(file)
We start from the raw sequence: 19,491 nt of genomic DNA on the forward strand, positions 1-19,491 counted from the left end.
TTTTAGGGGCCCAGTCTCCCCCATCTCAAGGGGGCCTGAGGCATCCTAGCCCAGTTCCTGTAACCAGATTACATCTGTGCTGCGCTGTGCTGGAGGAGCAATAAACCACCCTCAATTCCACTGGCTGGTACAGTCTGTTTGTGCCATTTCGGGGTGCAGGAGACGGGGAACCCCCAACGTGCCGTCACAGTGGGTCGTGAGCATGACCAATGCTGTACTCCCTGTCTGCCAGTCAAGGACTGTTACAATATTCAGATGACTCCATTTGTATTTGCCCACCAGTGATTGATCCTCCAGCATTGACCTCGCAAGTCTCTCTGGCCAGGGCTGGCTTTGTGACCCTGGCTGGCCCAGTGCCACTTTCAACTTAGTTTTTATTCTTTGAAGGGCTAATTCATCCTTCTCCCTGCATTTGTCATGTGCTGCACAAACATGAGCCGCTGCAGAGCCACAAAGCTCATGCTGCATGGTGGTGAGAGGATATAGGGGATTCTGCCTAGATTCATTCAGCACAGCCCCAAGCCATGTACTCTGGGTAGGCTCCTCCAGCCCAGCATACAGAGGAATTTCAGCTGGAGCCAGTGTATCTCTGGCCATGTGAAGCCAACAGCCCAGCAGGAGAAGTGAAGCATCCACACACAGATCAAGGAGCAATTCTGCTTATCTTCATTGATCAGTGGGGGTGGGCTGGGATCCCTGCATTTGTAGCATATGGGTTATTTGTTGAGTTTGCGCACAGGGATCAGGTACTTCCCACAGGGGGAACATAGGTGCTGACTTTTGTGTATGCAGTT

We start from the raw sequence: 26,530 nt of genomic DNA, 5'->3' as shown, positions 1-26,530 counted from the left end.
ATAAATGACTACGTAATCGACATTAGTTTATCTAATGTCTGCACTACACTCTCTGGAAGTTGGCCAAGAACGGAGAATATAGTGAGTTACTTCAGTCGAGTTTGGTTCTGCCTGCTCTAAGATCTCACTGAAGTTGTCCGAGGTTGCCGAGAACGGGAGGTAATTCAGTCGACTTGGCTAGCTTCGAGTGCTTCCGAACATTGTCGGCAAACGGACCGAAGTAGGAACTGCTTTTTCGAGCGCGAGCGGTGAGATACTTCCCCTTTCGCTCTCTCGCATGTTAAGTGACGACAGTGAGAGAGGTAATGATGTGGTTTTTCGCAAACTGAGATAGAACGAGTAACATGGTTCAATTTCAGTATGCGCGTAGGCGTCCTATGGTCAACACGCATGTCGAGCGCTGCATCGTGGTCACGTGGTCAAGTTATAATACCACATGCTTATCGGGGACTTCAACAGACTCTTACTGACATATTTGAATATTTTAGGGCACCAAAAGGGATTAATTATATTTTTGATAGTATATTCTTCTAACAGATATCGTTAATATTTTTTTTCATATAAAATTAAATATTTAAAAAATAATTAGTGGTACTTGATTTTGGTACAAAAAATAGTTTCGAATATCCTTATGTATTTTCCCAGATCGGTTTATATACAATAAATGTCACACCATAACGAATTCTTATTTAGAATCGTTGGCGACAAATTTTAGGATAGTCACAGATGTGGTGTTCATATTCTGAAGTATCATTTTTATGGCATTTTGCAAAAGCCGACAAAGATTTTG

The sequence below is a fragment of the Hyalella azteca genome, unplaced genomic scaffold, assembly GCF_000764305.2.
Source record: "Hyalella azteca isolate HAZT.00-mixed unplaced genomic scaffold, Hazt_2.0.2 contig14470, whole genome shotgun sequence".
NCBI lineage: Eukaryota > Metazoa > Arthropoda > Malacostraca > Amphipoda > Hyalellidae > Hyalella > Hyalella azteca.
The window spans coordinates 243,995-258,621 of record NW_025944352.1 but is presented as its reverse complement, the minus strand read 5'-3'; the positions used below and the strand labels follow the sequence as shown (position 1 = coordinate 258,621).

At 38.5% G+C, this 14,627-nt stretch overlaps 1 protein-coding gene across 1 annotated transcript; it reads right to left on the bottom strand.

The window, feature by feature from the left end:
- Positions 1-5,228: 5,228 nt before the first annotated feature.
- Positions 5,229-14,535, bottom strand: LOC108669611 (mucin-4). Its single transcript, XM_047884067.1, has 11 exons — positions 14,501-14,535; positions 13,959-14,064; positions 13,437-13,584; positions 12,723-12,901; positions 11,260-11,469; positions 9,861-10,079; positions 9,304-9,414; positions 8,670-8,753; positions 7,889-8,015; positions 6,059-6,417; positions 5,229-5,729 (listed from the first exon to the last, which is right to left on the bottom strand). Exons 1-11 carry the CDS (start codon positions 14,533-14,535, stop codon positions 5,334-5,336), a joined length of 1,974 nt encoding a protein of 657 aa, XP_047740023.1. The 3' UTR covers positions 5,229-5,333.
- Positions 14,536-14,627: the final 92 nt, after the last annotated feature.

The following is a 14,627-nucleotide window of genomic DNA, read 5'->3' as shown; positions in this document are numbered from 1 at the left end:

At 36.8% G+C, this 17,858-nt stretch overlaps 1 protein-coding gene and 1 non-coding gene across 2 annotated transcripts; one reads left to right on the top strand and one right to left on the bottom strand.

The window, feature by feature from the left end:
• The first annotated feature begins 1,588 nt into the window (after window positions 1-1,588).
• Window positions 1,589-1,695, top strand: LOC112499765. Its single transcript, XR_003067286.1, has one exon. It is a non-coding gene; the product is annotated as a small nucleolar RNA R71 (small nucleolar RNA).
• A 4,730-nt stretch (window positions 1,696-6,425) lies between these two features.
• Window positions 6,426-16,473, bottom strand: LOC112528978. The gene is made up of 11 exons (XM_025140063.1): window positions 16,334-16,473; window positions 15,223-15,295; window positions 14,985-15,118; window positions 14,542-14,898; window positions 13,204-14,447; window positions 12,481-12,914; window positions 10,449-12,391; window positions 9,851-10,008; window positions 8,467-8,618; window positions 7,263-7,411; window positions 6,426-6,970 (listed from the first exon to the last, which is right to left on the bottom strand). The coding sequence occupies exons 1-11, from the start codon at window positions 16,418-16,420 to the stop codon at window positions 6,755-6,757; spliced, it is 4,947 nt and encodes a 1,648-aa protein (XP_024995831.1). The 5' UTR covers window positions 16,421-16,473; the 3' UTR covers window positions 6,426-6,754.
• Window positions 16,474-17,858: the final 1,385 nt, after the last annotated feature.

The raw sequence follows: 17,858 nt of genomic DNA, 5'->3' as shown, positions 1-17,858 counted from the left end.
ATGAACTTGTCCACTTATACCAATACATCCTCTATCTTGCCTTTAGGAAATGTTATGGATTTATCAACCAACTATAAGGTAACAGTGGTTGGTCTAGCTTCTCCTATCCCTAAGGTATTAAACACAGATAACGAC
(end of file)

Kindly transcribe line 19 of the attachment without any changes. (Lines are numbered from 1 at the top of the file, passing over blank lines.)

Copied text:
• A 4,730-nt stretch (window positions 1,696-6,425) lies between these two features.